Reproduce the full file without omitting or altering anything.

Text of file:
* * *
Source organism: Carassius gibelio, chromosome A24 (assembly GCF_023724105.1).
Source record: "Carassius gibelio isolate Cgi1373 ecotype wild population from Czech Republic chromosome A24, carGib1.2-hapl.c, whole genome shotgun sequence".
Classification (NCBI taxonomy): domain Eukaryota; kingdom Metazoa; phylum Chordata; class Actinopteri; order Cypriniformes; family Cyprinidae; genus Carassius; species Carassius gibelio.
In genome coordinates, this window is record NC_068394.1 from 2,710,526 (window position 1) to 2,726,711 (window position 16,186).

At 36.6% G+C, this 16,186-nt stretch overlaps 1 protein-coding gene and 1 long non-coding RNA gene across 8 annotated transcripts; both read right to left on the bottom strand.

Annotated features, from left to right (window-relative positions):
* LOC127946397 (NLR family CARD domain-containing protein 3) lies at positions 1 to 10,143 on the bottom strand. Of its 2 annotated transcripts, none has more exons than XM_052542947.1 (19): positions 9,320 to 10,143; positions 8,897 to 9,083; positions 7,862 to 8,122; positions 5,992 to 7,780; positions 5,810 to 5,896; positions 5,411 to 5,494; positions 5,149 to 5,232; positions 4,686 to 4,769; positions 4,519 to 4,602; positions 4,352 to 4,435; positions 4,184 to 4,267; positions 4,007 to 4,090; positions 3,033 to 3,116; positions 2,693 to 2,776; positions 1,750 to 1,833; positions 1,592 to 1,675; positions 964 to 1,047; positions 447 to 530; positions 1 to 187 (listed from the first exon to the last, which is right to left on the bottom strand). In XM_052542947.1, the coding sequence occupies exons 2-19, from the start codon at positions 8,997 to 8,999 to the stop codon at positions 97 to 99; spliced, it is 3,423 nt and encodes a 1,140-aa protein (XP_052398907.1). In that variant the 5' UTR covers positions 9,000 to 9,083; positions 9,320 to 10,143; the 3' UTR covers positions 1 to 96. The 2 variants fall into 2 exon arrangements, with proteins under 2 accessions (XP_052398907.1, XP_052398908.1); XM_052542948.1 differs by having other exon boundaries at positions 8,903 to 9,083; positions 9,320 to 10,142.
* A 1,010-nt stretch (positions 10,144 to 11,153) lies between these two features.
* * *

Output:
Source organism: Carassius gibelio, chromosome A24 (assembly GCF_023724105.1).
Source record: "Carassius gibelio isolate Cgi1373 ecotype wild population from Czech Republic chromosome A24, carGib1.2-hapl.c, whole genome shotgun sequence".
Classification (NCBI taxonomy): domain Eukaryota; kingdom Metazoa; phylum Chordata; class Actinopteri; order Cypriniformes; family Cyprinidae; genus Carassius; species Carassius gibelio.
In genome coordinates, this window is record NC_068394.1 from 2,710,526 (window position 1) to 2,726,711 (window position 16,186).

At 36.6% G+C, this 16,186-nt stretch overlaps 1 protein-coding gene and 1 long non-coding RNA gene across 8 annotated transcripts; both read right to left on the bottom strand.

Annotated features, from left to right (window-relative positions):
* LOC127946397 (NLR family CARD domain-containing protein 3) lies at positions 1 to 10,143 on the bottom strand. Of its 2 annotated transcripts, none has more exons than XM_052542947.1 (19): positions 9,320 to 10,143; positions 8,897 to 9,083; positions 7,862 to 8,122; positions 5,992 to 7,780; positions 5,810 to 5,896; positions 5,411 to 5,494; positions 5,149 to 5,232; positions 4,686 to 4,769; positions 4,519 to 4,602; positions 4,352 to 4,435; positions 4,184 to 4,267; positions 4,007 to 4,090; positions 3,033 to 3,116; positions 2,693 to 2,776; positions 1,750 to 1,833; positions 1,592 to 1,675; positions 964 to 1,047; positions 447 to 530; positions 1 to 187 (listed from the first exon to the last, which is right to left on the bottom strand). In XM_052542947.1, the coding sequence occupies exons 2-19, from the start codon at positions 8,997 to 8,999 to the stop codon at positions 97 to 99; spliced, it is 3,423 nt and encodes a 1,140-aa protein (XP_052398907.1). In that variant the 5' UTR covers positions 9,000 to 9,083; positions 9,320 to 10,143; the 3' UTR covers positions 1 to 96. The 2 variants fall into 2 exon arrangements, with proteins under 2 accessions (XP_052398907.1, XP_052398908.1); XM_052542948.1 differs by having other exon boundaries at positions 8,903 to 9,083; positions 9,320 to 10,142.
* A 1,010-nt stretch (positions 10,144 to 11,153) lies between these two features.